Back in June, a friend and I headed to the Crypt Gallery to see Ben Edge and the Museum of British Folklore exhibition on Ritual Britain. With this focus on an area I knew very little about I was intrigued to see what angles were taken and ground covered.
Throughout the exhibition, I was drawn to the detail of Edge’s paintings. Particularly, when looking beyond central figures in the foreground. Edge’s inclusion of a lively and recognisable background adds a contemporary layer to the rituals or folklores being depicted.
These four paintings below stood out to me for that very reason. And made me wonder how these depictions would be interpreted in the future…
Edge’s accompanying documentary answered a lot of initial questions I had whilst encountering each painted scene. In response to the Flaming Tar Barrels, I was thinking about how long this tradition has endured. And the role of the future generation of retaining this tradition, which appears quite likely going by Edge’s depiction of an excited young person in the front line. Belief systems was also a strong theme present in the Hallaton Hare Pie Scramble — in terms of links between Pagan traditions and Christianity. As well as the different rituals practised to celebrate the change of seasons in both The Summer Solstice and The Autumn Equinox.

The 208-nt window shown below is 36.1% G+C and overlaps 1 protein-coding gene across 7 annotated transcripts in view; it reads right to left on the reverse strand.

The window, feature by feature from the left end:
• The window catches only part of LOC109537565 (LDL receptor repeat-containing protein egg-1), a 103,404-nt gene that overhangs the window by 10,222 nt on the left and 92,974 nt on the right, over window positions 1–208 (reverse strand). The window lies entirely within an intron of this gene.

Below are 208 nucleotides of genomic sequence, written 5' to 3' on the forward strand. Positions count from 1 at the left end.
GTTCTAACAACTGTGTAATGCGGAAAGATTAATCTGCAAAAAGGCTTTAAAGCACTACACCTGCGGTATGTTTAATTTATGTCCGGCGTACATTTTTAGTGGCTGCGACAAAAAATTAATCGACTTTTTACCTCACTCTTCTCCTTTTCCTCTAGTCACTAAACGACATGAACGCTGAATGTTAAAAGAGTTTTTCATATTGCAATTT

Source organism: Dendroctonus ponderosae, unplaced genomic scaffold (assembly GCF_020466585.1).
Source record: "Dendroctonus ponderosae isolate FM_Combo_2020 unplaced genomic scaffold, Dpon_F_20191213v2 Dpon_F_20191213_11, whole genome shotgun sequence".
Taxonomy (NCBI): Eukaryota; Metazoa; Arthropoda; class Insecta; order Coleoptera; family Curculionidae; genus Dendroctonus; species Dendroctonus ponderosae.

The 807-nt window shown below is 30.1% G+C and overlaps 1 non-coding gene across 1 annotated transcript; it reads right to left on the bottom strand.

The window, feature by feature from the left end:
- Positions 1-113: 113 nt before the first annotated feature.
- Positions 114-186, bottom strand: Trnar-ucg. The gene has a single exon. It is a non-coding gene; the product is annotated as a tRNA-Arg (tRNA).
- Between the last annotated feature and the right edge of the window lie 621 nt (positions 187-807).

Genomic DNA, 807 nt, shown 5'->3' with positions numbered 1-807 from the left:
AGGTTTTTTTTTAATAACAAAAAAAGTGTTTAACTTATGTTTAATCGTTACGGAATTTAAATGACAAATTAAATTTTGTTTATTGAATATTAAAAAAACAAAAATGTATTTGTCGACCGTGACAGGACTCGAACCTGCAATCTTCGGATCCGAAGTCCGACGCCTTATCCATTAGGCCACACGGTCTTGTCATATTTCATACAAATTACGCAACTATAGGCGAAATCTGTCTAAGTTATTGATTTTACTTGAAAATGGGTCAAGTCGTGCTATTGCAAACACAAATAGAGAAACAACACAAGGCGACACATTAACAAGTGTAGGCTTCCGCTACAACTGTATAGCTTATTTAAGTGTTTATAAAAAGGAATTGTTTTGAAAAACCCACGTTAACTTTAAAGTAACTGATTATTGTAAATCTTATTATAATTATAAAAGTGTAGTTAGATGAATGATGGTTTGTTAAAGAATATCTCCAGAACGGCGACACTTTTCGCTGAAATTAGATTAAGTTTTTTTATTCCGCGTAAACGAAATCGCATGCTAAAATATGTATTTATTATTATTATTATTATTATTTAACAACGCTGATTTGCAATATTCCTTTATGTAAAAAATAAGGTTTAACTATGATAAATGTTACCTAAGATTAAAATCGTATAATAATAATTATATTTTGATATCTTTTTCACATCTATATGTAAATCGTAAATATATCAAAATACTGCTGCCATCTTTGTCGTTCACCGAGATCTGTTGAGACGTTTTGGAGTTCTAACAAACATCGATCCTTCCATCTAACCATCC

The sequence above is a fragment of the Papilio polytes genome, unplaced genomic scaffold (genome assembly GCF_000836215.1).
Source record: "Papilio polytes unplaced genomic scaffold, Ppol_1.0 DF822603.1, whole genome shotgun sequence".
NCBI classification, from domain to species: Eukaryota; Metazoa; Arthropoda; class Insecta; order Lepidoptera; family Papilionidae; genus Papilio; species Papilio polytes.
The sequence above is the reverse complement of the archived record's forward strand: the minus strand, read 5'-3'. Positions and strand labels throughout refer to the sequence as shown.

But I still have questions about how and where these rituals, traditions and histories manifest today? And if there is an appetite to discover and share this knowledge with other people? I wonder how many people born across the UK are aware of some of these rituals and folklores highlighted?
You can find out more information about each piece mentioned in this blog by visiting Ben Edge’s website.